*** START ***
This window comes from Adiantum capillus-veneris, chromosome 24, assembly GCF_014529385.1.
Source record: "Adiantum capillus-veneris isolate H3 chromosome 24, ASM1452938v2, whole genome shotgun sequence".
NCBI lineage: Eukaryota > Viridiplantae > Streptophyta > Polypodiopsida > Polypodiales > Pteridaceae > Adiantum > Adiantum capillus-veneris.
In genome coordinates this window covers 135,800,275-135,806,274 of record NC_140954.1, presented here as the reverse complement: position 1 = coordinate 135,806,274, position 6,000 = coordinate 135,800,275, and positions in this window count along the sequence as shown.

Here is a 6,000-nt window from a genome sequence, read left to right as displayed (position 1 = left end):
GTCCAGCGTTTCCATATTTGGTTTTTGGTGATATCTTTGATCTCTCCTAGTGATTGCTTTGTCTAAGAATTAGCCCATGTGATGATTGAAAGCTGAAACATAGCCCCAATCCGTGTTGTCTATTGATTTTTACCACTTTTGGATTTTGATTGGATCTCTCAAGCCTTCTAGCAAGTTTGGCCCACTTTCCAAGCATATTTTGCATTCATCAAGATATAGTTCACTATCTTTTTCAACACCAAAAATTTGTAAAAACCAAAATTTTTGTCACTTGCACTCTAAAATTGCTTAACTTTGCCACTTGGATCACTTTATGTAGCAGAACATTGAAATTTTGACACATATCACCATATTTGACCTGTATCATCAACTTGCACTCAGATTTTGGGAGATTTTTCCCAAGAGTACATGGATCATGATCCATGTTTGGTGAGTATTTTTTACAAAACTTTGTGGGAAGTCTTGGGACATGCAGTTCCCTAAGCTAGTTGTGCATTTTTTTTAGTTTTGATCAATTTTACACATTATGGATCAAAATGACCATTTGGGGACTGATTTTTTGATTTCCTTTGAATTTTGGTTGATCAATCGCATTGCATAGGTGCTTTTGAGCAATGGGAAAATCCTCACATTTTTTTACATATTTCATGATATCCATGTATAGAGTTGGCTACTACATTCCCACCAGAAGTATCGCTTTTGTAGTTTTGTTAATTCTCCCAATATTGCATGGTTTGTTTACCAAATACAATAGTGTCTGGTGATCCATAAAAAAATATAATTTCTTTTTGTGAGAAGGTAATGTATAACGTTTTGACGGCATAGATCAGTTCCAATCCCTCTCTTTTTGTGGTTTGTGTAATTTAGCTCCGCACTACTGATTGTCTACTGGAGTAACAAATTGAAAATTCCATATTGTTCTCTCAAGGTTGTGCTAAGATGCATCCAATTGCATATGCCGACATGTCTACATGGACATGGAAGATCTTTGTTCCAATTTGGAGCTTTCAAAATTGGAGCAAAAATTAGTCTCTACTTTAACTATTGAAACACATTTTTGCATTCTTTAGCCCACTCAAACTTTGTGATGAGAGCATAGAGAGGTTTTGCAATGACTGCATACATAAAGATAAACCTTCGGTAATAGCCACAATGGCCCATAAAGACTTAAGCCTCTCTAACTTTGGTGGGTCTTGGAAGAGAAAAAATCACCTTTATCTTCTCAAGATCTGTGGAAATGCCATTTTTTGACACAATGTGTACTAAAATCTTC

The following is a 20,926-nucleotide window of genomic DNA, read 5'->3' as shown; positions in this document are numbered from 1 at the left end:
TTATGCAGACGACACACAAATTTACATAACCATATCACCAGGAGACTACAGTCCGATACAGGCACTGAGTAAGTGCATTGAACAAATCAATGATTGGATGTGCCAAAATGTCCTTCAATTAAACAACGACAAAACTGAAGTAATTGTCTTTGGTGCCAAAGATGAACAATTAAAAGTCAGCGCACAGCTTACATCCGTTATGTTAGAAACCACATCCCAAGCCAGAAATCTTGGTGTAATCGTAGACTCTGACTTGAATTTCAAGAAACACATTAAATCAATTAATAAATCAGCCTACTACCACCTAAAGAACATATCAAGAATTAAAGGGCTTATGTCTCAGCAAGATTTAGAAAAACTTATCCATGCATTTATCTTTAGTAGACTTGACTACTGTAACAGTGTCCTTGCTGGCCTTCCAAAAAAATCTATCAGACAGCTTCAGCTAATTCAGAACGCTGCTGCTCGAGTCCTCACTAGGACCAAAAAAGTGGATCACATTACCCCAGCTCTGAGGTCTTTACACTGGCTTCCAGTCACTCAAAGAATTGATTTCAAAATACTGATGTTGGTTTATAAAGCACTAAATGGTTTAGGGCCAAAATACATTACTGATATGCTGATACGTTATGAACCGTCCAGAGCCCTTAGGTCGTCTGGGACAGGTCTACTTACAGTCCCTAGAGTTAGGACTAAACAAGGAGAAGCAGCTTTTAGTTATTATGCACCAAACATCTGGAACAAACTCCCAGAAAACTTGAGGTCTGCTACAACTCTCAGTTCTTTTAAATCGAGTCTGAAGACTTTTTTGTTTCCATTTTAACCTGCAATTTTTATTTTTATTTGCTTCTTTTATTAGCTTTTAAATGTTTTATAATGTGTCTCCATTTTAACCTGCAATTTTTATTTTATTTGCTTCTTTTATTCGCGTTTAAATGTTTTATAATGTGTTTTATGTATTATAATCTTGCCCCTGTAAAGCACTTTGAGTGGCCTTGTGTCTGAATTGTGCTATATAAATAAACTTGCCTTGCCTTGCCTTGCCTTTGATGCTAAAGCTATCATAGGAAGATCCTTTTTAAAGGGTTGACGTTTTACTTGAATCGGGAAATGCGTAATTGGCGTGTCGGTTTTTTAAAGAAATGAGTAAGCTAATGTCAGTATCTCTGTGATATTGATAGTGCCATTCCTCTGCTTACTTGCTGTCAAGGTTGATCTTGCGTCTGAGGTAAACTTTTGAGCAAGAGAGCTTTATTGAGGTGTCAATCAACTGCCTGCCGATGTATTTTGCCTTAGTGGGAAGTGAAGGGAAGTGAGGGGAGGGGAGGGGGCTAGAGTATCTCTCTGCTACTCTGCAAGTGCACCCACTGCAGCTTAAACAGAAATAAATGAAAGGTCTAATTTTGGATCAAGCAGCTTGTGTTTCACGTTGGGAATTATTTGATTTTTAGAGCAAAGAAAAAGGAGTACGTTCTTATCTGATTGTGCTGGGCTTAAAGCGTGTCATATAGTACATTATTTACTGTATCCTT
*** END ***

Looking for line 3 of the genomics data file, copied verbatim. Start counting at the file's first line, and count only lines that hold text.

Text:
NCBI lineage: Eukaryota > Viridiplantae > Streptophyta > Polypodiopsida > Polypodiales > Pteridaceae > Adiantum > Adiantum capillus-veneris.